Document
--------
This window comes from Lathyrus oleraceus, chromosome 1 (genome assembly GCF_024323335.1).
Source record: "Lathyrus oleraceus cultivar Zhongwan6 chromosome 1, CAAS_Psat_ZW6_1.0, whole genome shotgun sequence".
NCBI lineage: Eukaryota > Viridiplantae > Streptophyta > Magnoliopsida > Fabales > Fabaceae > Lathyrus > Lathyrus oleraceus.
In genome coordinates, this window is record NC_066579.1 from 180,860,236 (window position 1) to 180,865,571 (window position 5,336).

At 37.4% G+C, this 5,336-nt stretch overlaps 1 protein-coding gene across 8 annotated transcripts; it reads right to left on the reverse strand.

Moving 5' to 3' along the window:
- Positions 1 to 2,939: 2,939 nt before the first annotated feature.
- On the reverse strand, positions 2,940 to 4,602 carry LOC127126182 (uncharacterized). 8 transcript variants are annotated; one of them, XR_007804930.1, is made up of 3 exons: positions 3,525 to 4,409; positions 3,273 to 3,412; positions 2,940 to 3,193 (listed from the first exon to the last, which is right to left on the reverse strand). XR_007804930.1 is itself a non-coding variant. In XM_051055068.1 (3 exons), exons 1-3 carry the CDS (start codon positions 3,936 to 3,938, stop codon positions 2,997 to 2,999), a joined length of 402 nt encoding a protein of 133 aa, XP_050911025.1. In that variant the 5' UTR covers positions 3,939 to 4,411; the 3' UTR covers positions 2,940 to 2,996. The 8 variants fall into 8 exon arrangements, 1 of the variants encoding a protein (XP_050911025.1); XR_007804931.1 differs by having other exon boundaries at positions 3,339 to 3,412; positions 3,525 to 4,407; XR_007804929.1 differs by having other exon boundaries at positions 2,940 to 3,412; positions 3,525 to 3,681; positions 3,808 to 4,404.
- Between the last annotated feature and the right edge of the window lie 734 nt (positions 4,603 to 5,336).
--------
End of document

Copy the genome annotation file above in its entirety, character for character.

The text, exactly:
This window comes from Lathyrus oleraceus, chromosome 1 (genome assembly GCF_024323335.1).
Source record: "Lathyrus oleraceus cultivar Zhongwan6 chromosome 1, CAAS_Psat_ZW6_1.0, whole genome shotgun sequence".
NCBI lineage: Eukaryota > Viridiplantae > Streptophyta > Magnoliopsida > Fabales > Fabaceae > Lathyrus > Lathyrus oleraceus.
In genome coordinates, this window is record NC_066579.1 from 180,860,236 (window position 1) to 180,865,571 (window position 5,336).

At 37.4% G+C, this 5,336-nt stretch overlaps 1 protein-coding gene across 8 annotated transcripts; it reads right to left on the reverse strand.

Moving 5' to 3' along the window:
- Positions 1 to 2,939: 2,939 nt before the first annotated feature.
- On the reverse strand, positions 2,940 to 4,602 carry LOC127126182 (uncharacterized). 8 transcript variants are annotated; one of them, XR_007804930.1, is made up of 3 exons: positions 3,525 to 4,409; positions 3,273 to 3,412; positions 2,940 to 3,193 (listed from the first exon to the last, which is right to left on the reverse strand). XR_007804930.1 is itself a non-coding variant. In XM_051055068.1 (3 exons), exons 1-3 carry the CDS (start codon positions 3,936 to 3,938, stop codon positions 2,997 to 2,999), a joined length of 402 nt encoding a protein of 133 aa, XP_050911025.1. In that variant the 5' UTR covers positions 3,939 to 4,411; the 3' UTR covers positions 2,940 to 2,996. The 8 variants fall into 8 exon arrangements, 1 of the variants encoding a protein (XP_050911025.1); XR_007804931.1 differs by having other exon boundaries at positions 3,339 to 3,412; positions 3,525 to 4,407; XR_007804929.1 differs by having other exon boundaries at positions 2,940 to 3,412; positions 3,525 to 3,681; positions 3,808 to 4,404.
- Between the last annotated feature and the right edge of the window lie 734 nt (positions 4,603 to 5,336).